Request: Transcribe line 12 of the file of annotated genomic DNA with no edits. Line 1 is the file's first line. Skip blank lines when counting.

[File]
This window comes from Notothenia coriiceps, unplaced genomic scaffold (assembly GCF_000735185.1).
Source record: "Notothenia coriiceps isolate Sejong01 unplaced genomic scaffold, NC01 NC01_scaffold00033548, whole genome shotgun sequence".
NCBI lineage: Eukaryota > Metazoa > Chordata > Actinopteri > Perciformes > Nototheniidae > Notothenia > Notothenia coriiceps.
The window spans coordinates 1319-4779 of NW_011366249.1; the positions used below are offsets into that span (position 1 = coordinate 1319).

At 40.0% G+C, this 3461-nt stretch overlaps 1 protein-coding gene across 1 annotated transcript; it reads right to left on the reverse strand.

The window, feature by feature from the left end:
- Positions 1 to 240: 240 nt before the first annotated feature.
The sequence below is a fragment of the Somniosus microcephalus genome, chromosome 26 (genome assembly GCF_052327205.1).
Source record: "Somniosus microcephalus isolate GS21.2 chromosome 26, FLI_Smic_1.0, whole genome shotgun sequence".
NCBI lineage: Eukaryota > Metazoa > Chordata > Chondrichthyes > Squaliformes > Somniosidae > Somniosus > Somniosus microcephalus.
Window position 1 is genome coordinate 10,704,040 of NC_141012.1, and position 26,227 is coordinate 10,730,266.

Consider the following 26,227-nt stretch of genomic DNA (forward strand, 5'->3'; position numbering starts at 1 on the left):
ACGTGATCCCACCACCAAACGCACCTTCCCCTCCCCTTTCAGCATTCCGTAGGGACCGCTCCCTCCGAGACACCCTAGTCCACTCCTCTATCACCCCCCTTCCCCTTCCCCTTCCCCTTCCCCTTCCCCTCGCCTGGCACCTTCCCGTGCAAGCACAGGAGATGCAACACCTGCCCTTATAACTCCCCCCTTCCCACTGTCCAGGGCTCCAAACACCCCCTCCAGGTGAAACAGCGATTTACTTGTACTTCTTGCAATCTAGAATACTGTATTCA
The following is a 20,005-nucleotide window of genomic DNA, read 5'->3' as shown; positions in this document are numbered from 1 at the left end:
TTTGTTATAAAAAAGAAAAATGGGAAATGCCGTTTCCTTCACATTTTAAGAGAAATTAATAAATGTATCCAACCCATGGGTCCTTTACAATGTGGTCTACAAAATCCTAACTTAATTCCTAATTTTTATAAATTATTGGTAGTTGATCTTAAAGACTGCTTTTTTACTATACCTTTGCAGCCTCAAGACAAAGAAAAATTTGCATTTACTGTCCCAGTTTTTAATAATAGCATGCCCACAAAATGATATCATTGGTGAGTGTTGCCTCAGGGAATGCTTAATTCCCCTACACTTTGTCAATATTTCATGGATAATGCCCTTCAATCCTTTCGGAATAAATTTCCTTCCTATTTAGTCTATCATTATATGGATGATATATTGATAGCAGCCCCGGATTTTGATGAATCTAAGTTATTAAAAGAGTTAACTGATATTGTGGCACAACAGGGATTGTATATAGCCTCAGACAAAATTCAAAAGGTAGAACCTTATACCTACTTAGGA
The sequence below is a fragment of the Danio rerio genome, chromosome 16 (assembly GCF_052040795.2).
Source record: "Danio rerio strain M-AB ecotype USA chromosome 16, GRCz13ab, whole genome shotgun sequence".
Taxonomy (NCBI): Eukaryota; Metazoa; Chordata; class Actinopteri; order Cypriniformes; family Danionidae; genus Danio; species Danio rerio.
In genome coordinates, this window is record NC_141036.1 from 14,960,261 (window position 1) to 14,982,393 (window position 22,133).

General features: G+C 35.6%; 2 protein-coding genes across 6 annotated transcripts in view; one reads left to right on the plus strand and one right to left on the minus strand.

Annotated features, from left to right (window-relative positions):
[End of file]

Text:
Consider the following 26,227-nt stretch of genomic DNA (forward strand, 5'->3'; position numbering starts at 1 on the left):